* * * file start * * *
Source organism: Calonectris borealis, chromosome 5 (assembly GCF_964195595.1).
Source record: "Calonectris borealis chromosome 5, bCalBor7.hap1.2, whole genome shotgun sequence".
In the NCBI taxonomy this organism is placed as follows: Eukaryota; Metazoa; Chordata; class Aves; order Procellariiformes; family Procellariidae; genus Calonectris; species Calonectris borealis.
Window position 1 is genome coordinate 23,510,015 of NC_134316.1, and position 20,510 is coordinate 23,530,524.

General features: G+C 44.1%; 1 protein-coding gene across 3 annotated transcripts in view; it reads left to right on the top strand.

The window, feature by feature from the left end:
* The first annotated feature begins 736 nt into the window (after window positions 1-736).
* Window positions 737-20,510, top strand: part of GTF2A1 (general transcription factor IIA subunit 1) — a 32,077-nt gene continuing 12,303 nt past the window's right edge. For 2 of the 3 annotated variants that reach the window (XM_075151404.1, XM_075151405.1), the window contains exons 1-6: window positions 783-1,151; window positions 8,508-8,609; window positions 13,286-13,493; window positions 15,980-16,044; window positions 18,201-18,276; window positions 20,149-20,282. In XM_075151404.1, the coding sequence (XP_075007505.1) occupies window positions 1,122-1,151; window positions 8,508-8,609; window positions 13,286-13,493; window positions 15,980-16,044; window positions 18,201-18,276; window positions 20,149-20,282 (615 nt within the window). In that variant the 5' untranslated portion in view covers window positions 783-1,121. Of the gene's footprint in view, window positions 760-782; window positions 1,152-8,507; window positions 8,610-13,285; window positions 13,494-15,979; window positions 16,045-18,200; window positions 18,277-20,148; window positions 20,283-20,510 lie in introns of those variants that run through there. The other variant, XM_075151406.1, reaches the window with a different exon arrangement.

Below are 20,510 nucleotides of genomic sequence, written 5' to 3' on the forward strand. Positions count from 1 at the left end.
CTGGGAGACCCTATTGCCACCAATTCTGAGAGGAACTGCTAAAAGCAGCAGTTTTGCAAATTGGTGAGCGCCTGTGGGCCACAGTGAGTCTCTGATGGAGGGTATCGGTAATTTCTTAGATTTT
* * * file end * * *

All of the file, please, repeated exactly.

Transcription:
Source organism: Calonectris borealis, chromosome 5 (assembly GCF_964195595.1).
Source record: "Calonectris borealis chromosome 5, bCalBor7.hap1.2, whole genome shotgun sequence".
In the NCBI taxonomy this organism is placed as follows: Eukaryota; Metazoa; Chordata; class Aves; order Procellariiformes; family Procellariidae; genus Calonectris; species Calonectris borealis.
Window position 1 is genome coordinate 23,510,015 of NC_134316.1, and position 20,510 is coordinate 23,530,524.

General features: G+C 44.1%; 1 protein-coding gene across 3 annotated transcripts in view; it reads left to right on the top strand.

The window, feature by feature from the left end:
* The first annotated feature begins 736 nt into the window (after window positions 1-736).
* Window positions 737-20,510, top strand: part of GTF2A1 (general transcription factor IIA subunit 1) — a 32,077-nt gene continuing 12,303 nt past the window's right edge. For 2 of the 3 annotated variants that reach the window (XM_075151404.1, XM_075151405.1), the window contains exons 1-6: window positions 783-1,151; window positions 8,508-8,609; window positions 13,286-13,493; window positions 15,980-16,044; window positions 18,201-18,276; window positions 20,149-20,282. In XM_075151404.1, the coding sequence (XP_075007505.1) occupies window positions 1,122-1,151; window positions 8,508-8,609; window positions 13,286-13,493; window positions 15,980-16,044; window positions 18,201-18,276; window positions 20,149-20,282 (615 nt within the window). In that variant the 5' untranslated portion in view covers window positions 783-1,121. Of the gene's footprint in view, window positions 760-782; window positions 1,152-8,507; window positions 8,610-13,285; window positions 13,494-15,979; window positions 16,045-18,200; window positions 18,277-20,148; window positions 20,283-20,510 lie in introns of those variants that run through there. The other variant, XM_075151406.1, reaches the window with a different exon arrangement.

Below are 20,510 nucleotides of genomic sequence, written 5' to 3' on the forward strand. Positions count from 1 at the left end.
CTGGGAGACCCTATTGCCACCAATTCTGAGAGGAACTGCTAAAAGCAGCAGTTTTGCAAATTGGTGAGCGCCTGTGGGCCACAGTGAGTCTCTGATGGAGGGTATCGGTAATTTCTTAGATTTT